|Vander meer, Robert - Bob|
Submitted to: Journal of Insect Behavior
Publication Type: Peer reviewed journal
Publication Acceptance Date: 4/7/1997
Publication Date: N/A
Citation: Interpretive Summary: Reproduction in the red imported fire ant, Solenopsis invicta Buren, begins with synchronized mating flights during which male and female winged reproductives, called alates, leave their natal nests and mate several hundred meters in the air. Just prior to a mating flight, worker fire ants open up holes in the nest surface and swarm excitedly on top of the nest. The purpose of this heightened worker activity may be to protect and aid the alates as they prepare to fly. Previous studies indicate that the male and female alates produce a chemical substance that elicits excitement in the worker ants. We investigated the glandular source of chemicals in fire ant alates that cause such excited reactions in the workers. We first tested crushed heads, thoraces, and abdomens of both male and female alates and found that only the head consistently caused an excited reaction in worker ants. Some reaction was caused by crushed female alate abdomens, but this was likely due to the presence of a chemical that attracts the workers to the female, rather than causing excitement. We then dissected mandibular, post-pharyngeal, and poison glands from the alates and found that only mandibular glands (attached to the mandibles or jaws) of both male and female alates caused excitement. Our next study will identify the chemicals involved. The rapid searching movement caused by these chemicals may be useful in making fire ant baits more effective.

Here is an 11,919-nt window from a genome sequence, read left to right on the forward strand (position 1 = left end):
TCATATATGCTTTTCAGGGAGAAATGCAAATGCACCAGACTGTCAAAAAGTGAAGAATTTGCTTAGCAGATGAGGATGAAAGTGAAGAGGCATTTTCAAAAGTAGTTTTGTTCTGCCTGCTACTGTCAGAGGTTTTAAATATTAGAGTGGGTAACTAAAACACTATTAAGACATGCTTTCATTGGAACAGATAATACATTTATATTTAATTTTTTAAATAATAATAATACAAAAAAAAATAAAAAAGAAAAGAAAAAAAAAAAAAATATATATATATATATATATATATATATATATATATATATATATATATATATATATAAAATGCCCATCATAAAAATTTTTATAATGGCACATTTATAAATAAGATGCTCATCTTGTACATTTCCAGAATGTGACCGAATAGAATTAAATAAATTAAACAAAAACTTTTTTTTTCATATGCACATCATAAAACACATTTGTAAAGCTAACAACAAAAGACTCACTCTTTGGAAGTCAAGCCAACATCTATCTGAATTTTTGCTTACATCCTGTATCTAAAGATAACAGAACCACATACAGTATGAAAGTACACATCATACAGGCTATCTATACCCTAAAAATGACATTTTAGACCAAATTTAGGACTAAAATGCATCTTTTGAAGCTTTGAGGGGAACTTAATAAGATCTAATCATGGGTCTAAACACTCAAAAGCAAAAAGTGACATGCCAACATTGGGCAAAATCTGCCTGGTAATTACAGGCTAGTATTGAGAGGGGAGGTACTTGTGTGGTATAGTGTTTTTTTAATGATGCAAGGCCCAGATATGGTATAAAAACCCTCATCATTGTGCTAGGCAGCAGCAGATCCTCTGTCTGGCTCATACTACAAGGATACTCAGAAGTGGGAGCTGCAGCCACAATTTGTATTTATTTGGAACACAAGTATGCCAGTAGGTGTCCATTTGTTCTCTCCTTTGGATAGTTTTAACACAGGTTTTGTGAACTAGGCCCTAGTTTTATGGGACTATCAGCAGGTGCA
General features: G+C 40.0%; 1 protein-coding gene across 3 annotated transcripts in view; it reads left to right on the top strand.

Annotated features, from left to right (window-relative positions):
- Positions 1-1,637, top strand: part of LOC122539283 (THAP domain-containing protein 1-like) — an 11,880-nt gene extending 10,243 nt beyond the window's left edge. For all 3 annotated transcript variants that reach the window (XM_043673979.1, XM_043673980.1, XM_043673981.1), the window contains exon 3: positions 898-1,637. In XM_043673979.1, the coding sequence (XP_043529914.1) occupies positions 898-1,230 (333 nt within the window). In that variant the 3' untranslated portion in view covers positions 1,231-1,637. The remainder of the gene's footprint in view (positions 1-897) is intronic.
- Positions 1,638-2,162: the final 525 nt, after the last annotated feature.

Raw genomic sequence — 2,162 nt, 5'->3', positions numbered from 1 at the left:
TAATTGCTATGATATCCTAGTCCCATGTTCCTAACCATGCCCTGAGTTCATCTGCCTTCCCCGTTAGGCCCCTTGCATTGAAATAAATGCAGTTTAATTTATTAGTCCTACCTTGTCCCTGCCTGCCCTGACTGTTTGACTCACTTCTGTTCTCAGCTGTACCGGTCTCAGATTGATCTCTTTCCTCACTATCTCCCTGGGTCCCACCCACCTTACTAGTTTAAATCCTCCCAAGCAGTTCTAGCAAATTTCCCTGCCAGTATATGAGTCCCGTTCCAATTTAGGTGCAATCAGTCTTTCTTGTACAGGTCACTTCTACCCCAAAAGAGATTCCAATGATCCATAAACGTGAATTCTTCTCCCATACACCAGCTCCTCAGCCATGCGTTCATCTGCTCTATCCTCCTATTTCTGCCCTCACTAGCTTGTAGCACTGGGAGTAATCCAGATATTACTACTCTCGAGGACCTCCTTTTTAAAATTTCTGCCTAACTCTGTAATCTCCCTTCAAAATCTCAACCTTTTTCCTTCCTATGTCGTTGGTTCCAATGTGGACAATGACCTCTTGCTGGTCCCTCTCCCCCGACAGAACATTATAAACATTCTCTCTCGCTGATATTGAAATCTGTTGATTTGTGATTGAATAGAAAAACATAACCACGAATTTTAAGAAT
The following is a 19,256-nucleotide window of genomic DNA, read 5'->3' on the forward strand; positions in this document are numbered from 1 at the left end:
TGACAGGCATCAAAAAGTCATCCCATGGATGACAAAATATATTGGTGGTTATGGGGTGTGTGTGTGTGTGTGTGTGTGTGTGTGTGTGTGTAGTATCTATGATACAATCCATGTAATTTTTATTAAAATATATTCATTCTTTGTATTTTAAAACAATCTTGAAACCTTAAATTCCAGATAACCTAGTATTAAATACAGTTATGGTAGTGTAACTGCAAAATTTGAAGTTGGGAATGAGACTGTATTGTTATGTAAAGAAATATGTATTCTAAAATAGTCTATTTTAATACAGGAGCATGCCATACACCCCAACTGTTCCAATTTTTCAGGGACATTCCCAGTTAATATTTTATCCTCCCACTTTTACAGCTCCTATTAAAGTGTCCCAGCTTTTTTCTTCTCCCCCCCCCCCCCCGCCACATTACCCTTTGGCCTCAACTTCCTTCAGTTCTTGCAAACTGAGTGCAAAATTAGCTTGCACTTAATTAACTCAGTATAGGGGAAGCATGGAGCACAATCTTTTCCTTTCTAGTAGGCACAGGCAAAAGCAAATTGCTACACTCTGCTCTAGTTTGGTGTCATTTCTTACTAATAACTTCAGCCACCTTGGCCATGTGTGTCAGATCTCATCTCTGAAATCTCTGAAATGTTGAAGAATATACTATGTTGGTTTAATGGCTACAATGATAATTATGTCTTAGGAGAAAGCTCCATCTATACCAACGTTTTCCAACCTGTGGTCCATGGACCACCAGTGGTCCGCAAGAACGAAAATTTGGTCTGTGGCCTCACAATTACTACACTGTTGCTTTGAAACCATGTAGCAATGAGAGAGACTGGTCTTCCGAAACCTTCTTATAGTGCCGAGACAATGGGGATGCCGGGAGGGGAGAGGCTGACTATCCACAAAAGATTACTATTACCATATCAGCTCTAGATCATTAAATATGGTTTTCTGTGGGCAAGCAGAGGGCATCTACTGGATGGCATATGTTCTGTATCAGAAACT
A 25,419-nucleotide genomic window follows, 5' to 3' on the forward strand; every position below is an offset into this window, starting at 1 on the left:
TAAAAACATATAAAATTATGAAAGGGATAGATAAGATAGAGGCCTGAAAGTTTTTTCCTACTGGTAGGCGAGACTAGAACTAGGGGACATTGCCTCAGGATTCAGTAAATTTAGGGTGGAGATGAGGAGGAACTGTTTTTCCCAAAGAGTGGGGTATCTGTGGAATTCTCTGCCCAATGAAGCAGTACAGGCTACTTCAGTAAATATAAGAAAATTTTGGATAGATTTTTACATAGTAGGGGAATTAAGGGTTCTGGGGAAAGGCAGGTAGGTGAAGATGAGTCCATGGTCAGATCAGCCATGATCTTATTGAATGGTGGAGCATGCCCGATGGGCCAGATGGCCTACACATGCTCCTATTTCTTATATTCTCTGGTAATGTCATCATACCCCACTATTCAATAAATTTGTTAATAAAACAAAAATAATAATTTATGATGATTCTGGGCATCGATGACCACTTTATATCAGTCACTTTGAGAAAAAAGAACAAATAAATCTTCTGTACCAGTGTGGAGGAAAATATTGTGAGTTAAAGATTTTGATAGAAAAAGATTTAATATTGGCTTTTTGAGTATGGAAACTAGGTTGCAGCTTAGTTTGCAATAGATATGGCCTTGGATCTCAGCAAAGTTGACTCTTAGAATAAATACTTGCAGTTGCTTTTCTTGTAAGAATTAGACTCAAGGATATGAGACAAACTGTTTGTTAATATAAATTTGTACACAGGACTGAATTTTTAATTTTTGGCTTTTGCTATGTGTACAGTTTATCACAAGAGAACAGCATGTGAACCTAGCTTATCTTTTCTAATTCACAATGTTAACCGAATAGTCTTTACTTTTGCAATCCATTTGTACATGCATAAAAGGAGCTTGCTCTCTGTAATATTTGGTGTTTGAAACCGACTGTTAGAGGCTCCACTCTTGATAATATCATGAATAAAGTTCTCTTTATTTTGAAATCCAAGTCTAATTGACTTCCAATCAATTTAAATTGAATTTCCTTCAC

Technical Abstract: At the onset of mating flights in Solenopsis invicta, workers swarm excitedly over the mound as alates prepare to fly. Previous studies demonstrated that this excitement is stimulated by the male and female alates. We investigated the glandular source(s) of pheromones produced by the alates that cause excitement. The only common female and male alate body part that elicited excitement when crushed was the head. Within the head, excised mandibular glands were found to be responsible for worker excitement. Fire ant workers are very sensitive to external stimuli and some excitement was elicited by crushed female gasters and male thoraces, but the response was never as significant as crushed heads. Tests with summer and winter alates revealed similar results, except that gasters of winter female alates had a greater excitant effect than did gasters of summer female alates. This may be due to the production of attractant pheromones by the poison glands of overwintering female alates. We conclude that the mandibular gland is the source of alate excitant pheromones.